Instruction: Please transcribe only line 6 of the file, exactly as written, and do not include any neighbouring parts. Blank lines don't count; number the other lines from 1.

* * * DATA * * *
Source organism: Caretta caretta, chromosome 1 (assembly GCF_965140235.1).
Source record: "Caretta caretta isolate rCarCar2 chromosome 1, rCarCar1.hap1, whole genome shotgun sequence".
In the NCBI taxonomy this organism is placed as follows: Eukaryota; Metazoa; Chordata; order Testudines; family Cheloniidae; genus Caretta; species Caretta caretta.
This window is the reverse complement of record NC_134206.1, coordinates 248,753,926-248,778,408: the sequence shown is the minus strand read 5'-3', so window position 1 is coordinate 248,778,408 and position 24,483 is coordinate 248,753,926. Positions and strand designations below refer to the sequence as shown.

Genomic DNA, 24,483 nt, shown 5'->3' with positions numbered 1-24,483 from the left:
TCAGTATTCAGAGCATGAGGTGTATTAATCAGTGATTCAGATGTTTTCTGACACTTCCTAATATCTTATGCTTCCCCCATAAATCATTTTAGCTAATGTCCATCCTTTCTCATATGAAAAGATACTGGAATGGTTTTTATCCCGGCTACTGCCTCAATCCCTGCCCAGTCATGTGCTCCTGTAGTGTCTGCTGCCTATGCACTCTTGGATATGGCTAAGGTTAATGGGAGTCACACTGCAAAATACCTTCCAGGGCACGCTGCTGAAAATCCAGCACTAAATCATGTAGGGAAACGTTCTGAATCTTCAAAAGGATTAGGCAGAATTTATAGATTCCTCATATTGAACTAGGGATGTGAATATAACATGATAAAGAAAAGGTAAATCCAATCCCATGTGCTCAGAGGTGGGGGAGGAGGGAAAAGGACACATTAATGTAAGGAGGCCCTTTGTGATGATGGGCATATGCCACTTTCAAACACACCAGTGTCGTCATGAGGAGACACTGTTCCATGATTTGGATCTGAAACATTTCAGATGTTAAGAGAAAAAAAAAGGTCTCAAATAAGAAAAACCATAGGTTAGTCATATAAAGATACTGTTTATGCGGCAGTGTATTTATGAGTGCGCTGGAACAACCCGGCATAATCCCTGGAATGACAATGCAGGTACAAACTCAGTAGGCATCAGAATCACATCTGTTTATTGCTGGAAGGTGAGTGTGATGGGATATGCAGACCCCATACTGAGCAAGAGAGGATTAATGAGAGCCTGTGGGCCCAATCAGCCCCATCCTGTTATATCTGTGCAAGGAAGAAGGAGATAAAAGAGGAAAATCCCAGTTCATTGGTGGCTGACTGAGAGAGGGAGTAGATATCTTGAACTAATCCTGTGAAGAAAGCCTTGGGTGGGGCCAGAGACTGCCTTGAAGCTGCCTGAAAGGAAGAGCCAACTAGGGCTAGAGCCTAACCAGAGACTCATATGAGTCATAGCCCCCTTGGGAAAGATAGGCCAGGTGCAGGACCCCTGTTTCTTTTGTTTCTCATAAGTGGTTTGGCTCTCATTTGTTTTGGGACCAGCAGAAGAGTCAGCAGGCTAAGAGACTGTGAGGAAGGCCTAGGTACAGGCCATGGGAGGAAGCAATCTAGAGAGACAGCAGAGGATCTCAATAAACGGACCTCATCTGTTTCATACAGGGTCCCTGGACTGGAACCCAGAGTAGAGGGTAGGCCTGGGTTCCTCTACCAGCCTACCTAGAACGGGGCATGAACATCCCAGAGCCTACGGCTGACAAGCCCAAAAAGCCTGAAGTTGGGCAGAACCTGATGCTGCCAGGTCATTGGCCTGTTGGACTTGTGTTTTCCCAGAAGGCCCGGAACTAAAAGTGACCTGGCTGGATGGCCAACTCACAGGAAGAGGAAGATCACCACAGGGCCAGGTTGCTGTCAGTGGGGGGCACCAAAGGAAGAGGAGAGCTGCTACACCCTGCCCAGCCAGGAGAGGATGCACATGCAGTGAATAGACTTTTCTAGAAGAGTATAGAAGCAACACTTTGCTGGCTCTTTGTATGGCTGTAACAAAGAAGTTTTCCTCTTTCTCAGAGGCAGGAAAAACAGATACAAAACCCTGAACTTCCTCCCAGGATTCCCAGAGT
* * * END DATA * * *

TCAGTATTCAGAGCATGAGGTGTATTAATCAGTGATTCAGATGTTTTCTGACACTTCCTAATATCTTATGCTTCCCCCATAAATCATTTTAGCTAATGTCCATCCTTTCTCATATGAAAAGATACTGGAATGGTTTTTATCCCGGCTACTGCCTCAATCCCTGCCCAGTCATGTGCTCCTGTAGTGTCTGCTGCCTATGCACTCTTGGATATGGCTAAGGTTAATGGGAGTCACACTGCAAAATACCTTCCAGGGCACGCTGCTGAAAATCCAGCACTAAATCATGTAGGGAAACGTTCTGAATCTTCAAAAGGATTAGGCAGAATTTATAGATTCCTCATATTGAACTAGGGATGTGAATATAACATGATAAAGAAAAGGTAAATCCAATCCCATGTGCTCAGAGGTGGGGGAGGAGGGAAAAGGACACATTAATGTAAGGAGGCCCTTTGTGATGATGGGCATATGCCACTTTCAAACACACCAGTGTCGTCATGAGGAGACACTGTTCCATGATTTGGATCTGAAACATTTCAGATGTTAAGAGAAAAAAAAAGGTCTCAAATAAGAAAAACCATAGGTTAGTCATATAAAGATACTGTTTATGCGGCAGTGTATTTATGAGTGCGCTGGAACAACCCGGCATAATCCCTGGAATGACAATGCAGGTACAAACTCAGTAGGCATCAGAATCACATCTGTTTATTGCTGGAAGGTGAGTGTGATGGGATATGCAGACCCCATACTGAGCAAGAGAGGATTAATGAGAGCCTGTGGGCCCAATCAGCCCCATCCTGTTATATCTGTGCAAGGAAGAAGGAGATAAAAGAGGAAAATCCCAGTTCATTGGTGGCTGACTGAGAGAGGGAGTAGATATCTTGAACTAATCCTGTGAAGAAAGCCTTGGGTGGGGCCAGAGACTGCCTTGAAGCTGCCTGAAAGGAAGAGCCAACTAGGGCTAGAGCCTAACCAGAGACTCATATGAGTCATAGCCCCCTTGGGAAAGATAGGCCAGGTGCAGGACCCCTGTTTCTTTTGTTTCTCATAAGTGGTTTGGCTCTCATTTGTTTTGGGACCAGCAGAAGAGTCAGCAGGCTAAGAGACTGTGAGGAAGGCCTAGGTACAGGCCATGGGAGGAAGCAATCTAGAGAGACAGCAGAGGATCTCAATAAACGGACCTCATCTGTTTCATACAGGGTCCCTGGACTGGAACCCAGAGTAGAGGGTAGGCCTGGGTTCCTCTACCAGCCTACCTAGAACGGGGCATGAACATCCCAGAGCCTACGGCTGACAAGCCCAAAAAGCCTGAAGTTGGGCAGAACCTGATGCTGCCAGGTCATTGGCCTGTTGGACTTGTGTTTTCCCAGAAGGCCCGGAACTAAAAGTGACCTGGCTGGATGGCCAACTCACAGGAAGAGGAAGATCACCACAGGGCCAGGTTGCTGTCAGTGGGGGGCACCAAAGGAAGAGGAGAGCTGCTACACCCTGCCCAGCCAGGAGAGGATGCACATGCAGTGAATAGACTTTTCTAGAAGAGTATAGAAGCAACACTTTGCTGGCTCTTTGTATGGCTGTAACAAAGAAGTTTTCCTCTTTCTCAGAGGCAGGAAAAACAGATACAAAACCCTGAACTTCCTCCCAGGATTCCCAGAGT